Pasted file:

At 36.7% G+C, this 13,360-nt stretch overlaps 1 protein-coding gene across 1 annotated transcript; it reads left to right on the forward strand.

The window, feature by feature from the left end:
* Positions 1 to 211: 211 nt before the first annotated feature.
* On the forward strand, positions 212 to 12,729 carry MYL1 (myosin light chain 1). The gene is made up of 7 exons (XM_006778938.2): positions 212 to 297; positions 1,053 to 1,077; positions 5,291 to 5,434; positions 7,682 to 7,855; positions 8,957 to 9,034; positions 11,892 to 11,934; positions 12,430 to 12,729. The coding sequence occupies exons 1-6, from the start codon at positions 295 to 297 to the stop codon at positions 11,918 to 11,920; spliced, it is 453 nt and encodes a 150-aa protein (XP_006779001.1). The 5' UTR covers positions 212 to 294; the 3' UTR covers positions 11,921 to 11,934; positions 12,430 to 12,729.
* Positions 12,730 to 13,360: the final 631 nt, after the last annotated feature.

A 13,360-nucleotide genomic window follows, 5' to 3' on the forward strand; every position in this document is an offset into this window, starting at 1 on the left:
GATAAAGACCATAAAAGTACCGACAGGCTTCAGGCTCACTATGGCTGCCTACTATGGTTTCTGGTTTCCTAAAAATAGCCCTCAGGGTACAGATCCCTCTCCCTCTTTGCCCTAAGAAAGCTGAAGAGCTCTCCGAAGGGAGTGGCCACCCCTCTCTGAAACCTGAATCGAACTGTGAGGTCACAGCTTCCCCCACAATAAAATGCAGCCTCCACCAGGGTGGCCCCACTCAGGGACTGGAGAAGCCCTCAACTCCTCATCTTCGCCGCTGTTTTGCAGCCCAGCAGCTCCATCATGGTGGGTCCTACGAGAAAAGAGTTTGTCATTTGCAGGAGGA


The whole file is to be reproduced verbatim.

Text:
At 36.7% G+C, this 13,360-nt stretch overlaps 1 protein-coding gene across 1 annotated transcript; it reads left to right on the forward strand.

The window, feature by feature from the left end:
* Positions 1 to 211: 211 nt before the first annotated feature.
* On the forward strand, positions 212 to 12,729 carry MYL1 (myosin light chain 1). The gene is made up of 7 exons (XM_006778938.2): positions 212 to 297; positions 1,053 to 1,077; positions 5,291 to 5,434; positions 7,682 to 7,855; positions 8,957 to 9,034; positions 11,892 to 11,934; positions 12,430 to 12,729. The coding sequence occupies exons 1-6, from the start codon at positions 295 to 297 to the stop codon at positions 11,918 to 11,920; spliced, it is 453 nt and encodes a 150-aa protein (XP_006779001.1). The 5' UTR covers positions 212 to 294; the 3' UTR covers positions 11,921 to 11,934; positions 12,430 to 12,729.
* Positions 12,730 to 13,360: the final 631 nt, after the last annotated feature.

A 13,360-nucleotide genomic window follows, 5' to 3' on the forward strand; every position in this document is an offset into this window, starting at 1 on the left:
GATAAAGACCATAAAAGTACCGACAGGCTTCAGGCTCACTATGGCTGCCTACTATGGTTTCTGGTTTCCTAAAAATAGCCCTCAGGGTACAGATCCCTCTCCCTCTTTGCCCTAAGAAAGCTGAAGAGCTCTCCGAAGGGAGTGGCCACCCCTCTCTGAAACCTGAATCGAACTGTGAGGTCACAGCTTCCCCCACAATAAAATGCAGCCTCCACCAGGGTGGCCCCACTCAGGGACTGGAGAAGCCCTCAACTCCTCATCTTCGCCGCTGTTTTGCAGCCCAGCAGCTCCATCATGGTGGGTCCTACGAGAAAAGAGTTTGTCATTTGCAGGAGGA